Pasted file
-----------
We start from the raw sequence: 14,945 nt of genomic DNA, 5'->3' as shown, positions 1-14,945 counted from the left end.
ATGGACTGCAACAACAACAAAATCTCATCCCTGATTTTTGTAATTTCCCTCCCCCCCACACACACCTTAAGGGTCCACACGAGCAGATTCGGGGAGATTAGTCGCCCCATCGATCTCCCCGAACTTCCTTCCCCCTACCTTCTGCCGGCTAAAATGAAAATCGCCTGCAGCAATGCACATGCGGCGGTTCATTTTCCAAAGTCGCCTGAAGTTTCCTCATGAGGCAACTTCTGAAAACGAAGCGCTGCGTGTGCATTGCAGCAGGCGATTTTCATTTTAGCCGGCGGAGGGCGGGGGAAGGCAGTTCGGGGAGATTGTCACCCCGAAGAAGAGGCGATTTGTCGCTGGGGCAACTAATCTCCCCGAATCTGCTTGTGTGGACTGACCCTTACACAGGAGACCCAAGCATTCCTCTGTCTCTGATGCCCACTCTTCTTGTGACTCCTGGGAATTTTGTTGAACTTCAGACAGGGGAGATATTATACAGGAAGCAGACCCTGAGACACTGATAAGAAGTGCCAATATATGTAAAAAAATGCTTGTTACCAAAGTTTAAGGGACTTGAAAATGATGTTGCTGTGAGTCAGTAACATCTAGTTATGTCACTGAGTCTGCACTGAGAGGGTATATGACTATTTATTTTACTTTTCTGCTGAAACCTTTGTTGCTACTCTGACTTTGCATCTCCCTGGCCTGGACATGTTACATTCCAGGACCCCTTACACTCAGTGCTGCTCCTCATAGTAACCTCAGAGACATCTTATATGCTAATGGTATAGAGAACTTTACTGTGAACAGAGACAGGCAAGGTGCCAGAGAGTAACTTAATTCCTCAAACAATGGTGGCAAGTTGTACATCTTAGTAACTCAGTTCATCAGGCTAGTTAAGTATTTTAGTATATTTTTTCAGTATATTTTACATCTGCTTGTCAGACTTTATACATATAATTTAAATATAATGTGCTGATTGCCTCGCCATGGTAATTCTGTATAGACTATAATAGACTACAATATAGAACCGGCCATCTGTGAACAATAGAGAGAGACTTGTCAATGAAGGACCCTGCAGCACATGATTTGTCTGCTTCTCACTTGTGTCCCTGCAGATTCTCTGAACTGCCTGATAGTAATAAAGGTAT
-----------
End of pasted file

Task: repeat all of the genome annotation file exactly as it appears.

We start from the raw sequence: 14,945 nt of genomic DNA, 5'->3' as shown, positions 1-14,945 counted from the left end.
ATGGACTGCAACAACAACAAAATCTCATCCCTGATTTTTGTAATTTCCCTCCCCCCCACACACACCTTAAGGGTCCACACGAGCAGATTCGGGGAGATTAGTCGCCCCATCGATCTCCCCGAACTTCCTTCCCCCTACCTTCTGCCGGCTAAAATGAAAATCGCCTGCAGCAATGCACATGCGGCGGTTCATTTTCCAAAGTCGCCTGAAGTTTCCTCATGAGGCAACTTCTGAAAACGAAGCGCTGCGTGTGCATTGCAGCAGGCGATTTTCATTTTAGCCGGCGGAGGGCGGGGGAAGGCAGTTCGGGGAGATTGTCACCCCGAAGAAGAGGCGATTTGTCGCTGGGGCAACTAATCTCCCCGAATCTGCTTGTGTGGACTGACCCTTACACAGGAGACCCAAGCATTCCTCTGTCTCTGATGCCCACTCTTCTTGTGACTCCTGGGAATTTTGTTGAACTTCAGACAGGGGAGATATTATACAGGAAGCAGACCCTGAGACACTGATAAGAAGTGCCAATATATGTAAAAAAATGCTTGTTACCAAAGTTTAAGGGACTTGAAAATGATGTTGCTGTGAGTCAGTAACATCTAGTTATGTCACTGAGTCTGCACTGAGAGGGTATATGACTATTTATTTTACTTTTCTGCTGAAACCTTTGTTGCTACTCTGACTTTGCATCTCCCTGGCCTGGACATGTTACATTCCAGGACCCCTTACACTCAGTGCTGCTCCTCATAGTAACCTCAGAGACATCTTATATGCTAATGGTATAGAGAACTTTACTGTGAACAGAGACAGGCAAGGTGCCAGAGAGTAACTTAATTCCTCAAACAATGGTGGCAAGTTGTACATCTTAGTAACTCAGTTCATCAGGCTAGTTAAGTATTTTAGTATATTTTTTCAGTATATTTTACATCTGCTTGTCAGACTTTATACATATAATTTAAATATAATGTGCTGATTGCCTCGCCATGGTAATTCTGTATAGACTATAATAGACTACAATATAGAACCGGCCATCTGTGAACAATAGAGAGAGACTTGTCAATGAAGGACCCTGCAGCACATGATTTGTCTGCTTCTCACTTGTGTCCCTGCAGATTCTCTGAACTGCCTGATAGTAATAAAGGTAT